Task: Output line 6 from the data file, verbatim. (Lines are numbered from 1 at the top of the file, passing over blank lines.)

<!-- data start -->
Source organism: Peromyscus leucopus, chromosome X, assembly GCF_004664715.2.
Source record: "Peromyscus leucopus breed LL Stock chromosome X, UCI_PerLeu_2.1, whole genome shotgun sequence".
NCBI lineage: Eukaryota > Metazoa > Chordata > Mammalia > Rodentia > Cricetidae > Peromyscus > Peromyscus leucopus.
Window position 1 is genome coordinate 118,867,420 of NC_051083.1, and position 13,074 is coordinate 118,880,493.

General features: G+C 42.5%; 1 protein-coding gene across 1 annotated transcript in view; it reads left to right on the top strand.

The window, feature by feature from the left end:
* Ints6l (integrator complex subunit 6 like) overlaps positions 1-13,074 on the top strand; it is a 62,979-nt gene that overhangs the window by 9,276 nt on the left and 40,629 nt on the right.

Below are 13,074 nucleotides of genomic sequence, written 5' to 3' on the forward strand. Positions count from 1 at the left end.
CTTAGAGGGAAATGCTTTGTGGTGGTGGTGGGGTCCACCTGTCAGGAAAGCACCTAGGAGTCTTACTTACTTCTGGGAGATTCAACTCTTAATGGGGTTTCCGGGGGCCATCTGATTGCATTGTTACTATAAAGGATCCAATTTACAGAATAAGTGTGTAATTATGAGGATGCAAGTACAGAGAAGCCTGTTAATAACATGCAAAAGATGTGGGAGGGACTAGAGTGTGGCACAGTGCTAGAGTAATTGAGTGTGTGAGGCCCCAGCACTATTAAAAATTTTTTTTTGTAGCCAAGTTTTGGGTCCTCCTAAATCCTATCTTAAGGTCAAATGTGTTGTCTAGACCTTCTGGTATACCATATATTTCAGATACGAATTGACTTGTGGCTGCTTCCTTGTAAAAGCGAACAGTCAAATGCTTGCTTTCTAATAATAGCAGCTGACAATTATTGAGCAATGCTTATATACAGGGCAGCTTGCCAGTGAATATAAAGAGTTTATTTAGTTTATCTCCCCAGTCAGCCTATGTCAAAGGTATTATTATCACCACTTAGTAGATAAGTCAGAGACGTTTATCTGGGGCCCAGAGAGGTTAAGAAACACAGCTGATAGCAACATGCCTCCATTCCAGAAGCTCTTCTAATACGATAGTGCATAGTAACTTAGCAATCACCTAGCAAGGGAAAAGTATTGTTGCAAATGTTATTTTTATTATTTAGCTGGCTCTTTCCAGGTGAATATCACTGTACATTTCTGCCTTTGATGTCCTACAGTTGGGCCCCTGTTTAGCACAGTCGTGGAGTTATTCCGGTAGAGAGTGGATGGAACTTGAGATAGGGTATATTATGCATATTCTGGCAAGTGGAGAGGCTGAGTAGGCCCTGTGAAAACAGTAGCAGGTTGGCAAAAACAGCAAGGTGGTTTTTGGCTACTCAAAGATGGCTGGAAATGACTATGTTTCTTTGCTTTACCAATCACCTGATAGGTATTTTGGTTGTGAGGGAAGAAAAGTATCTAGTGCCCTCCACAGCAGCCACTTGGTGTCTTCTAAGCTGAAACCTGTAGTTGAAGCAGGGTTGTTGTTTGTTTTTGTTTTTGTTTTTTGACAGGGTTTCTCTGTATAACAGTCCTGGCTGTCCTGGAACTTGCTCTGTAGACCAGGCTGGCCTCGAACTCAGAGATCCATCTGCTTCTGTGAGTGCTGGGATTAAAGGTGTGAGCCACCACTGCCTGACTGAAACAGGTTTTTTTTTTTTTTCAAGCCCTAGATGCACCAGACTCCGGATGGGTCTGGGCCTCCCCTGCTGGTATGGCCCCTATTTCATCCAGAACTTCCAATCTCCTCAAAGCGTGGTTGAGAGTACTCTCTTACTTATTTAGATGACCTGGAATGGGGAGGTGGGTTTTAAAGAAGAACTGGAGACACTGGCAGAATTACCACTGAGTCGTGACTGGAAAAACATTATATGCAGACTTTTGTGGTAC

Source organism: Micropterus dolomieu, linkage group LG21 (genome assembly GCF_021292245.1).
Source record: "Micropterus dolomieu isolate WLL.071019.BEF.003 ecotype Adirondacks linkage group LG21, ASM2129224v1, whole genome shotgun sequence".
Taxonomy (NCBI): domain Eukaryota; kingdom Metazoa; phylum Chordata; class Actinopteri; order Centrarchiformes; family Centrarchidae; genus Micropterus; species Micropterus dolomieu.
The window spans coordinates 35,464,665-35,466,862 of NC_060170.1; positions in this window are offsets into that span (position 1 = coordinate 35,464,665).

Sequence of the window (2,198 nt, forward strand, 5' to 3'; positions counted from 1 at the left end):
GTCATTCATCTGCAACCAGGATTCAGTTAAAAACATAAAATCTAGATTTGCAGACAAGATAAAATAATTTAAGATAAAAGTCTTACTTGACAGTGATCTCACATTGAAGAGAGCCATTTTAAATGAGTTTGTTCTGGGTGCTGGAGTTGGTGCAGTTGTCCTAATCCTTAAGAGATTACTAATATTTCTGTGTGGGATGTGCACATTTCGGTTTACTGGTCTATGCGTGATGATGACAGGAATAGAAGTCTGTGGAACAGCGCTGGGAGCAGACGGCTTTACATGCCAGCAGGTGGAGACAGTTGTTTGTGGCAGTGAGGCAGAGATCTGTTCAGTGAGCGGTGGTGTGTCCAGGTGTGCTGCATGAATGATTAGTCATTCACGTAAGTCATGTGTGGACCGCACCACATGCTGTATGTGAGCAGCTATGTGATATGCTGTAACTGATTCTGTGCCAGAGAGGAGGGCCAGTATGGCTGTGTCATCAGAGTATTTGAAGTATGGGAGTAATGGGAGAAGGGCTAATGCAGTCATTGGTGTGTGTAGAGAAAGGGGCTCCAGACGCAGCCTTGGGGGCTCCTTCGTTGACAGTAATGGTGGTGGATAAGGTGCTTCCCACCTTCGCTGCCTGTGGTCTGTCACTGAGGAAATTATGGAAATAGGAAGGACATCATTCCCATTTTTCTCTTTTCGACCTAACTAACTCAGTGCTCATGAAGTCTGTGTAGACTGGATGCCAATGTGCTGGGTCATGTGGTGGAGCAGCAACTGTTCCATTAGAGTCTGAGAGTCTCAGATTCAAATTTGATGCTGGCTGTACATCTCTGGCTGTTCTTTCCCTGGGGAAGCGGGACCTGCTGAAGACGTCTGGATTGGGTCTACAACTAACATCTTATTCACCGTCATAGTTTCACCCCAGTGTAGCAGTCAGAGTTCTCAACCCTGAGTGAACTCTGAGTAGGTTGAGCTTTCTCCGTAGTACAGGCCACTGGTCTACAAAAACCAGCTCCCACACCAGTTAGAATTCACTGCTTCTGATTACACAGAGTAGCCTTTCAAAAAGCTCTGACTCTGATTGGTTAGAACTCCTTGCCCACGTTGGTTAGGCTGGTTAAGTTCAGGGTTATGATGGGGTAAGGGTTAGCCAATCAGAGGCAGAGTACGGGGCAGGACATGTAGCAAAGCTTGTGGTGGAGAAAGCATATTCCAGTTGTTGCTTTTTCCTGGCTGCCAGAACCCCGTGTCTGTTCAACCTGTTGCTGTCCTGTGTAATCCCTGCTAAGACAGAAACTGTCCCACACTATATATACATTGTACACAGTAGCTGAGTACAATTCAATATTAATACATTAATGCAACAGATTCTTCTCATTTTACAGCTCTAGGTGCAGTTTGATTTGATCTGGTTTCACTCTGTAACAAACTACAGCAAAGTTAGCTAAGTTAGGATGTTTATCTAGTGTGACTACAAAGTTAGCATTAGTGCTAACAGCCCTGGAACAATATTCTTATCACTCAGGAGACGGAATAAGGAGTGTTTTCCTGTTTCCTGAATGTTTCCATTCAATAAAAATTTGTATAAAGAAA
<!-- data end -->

The window, feature by feature from the left end: